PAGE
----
Simply put, piracy figures are meaningless. They are a measure of how many people use content without paying (assuming they are even accurate). You know what is more useful? Sales figures. Piracy figures are measurements, dependent variables, and so is revenue. Measurements cannot influence other measurements. Specifically, measurements cannot influence anything because they are, themselves, the result of influences. That is what "a measure" is.
Implementing DRM is not a measurement, however. It is a controllable action whose influence can be recorded. If you implement DRM and your sales go down, it hurt you. You may notice piracy figures decline. However, you should be too busy to care because you should be spending your time trying to undo the damage you did to your sales! Why are you looking at piracy figures when you're bleeding money?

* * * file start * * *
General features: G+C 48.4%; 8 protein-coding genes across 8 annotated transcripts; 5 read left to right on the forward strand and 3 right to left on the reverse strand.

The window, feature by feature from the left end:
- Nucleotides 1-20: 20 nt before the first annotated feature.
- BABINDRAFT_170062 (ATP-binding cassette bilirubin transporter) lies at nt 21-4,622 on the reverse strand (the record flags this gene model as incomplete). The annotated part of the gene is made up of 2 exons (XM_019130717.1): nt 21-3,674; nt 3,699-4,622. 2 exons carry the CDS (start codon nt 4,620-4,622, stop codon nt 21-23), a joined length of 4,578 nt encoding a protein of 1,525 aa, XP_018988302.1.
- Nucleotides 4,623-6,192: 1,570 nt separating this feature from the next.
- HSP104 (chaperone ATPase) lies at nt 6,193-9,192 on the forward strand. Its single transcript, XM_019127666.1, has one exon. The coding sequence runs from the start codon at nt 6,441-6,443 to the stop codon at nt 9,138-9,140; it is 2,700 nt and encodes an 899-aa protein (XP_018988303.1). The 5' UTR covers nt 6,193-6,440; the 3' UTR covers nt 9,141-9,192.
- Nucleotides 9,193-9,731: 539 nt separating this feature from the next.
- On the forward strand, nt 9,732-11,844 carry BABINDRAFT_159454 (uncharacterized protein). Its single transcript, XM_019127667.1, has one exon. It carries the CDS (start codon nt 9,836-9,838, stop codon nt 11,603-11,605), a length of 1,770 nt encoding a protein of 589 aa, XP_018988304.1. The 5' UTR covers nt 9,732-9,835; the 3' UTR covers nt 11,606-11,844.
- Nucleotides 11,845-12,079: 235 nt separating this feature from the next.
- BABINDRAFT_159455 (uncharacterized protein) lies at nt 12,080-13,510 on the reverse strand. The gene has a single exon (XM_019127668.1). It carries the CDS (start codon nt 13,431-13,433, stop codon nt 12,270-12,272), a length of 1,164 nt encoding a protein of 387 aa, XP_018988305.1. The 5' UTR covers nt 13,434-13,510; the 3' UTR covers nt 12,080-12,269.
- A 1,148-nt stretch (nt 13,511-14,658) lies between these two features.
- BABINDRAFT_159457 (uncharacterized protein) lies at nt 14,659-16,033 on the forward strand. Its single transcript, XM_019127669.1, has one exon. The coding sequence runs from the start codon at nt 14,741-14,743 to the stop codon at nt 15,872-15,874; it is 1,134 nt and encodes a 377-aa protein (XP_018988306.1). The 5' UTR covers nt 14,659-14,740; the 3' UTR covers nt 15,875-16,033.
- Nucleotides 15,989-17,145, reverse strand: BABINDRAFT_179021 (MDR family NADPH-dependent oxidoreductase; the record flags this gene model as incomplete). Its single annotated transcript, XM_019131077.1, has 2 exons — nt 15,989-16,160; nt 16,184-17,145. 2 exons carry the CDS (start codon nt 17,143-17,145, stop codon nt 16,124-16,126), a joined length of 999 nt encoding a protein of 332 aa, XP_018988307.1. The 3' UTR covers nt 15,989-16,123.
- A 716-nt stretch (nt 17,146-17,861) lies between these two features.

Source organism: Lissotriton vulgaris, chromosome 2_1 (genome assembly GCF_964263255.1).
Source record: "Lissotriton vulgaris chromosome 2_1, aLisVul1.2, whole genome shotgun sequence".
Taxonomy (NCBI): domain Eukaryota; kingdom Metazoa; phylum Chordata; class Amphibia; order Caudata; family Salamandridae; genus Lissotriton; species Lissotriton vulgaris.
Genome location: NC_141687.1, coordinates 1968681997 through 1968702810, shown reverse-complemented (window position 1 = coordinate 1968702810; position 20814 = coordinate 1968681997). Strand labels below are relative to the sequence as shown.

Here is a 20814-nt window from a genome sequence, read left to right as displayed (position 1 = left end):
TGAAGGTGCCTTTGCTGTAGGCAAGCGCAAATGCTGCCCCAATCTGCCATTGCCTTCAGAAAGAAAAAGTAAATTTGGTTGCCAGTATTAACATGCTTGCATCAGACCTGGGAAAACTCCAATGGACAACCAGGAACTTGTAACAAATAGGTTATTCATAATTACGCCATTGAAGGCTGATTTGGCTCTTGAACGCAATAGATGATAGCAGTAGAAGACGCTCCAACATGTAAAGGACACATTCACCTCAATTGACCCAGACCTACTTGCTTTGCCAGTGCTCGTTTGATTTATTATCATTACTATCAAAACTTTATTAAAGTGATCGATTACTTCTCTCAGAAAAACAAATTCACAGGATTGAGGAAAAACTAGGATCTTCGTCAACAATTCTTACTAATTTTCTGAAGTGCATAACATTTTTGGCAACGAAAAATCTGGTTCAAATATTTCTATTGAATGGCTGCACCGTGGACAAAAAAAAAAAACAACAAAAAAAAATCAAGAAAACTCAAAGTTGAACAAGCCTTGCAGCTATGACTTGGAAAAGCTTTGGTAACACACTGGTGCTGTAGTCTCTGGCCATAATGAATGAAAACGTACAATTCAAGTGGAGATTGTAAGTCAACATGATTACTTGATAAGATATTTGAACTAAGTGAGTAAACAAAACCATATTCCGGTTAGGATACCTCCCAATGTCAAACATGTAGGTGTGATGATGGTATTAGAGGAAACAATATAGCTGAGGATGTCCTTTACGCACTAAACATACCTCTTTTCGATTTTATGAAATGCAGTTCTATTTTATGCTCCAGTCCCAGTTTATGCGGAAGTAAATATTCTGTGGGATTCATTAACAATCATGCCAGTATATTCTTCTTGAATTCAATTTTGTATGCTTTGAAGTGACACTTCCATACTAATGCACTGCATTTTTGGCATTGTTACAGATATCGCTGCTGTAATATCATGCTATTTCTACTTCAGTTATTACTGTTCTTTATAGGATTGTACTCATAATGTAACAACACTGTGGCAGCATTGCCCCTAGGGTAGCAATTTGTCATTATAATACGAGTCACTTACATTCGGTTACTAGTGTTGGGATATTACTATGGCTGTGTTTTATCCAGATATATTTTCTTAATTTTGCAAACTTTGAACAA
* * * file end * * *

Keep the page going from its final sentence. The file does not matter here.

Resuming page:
I have yet to see a DRM implementation that correlated with an increase in sales. I have, however, seen some which correlate to a massive decrease.
The thing is, Netflix might know that and I am pretty sure that some of the web browser companies know that. They do not necessarily want to implement DRM. What they want is content and, surprise, the people who are in charge of the content are definitely not enlightened to that logic. I am not even sure if they realize that the reason why content is pirated before their release dates is because they are not leaked by end users.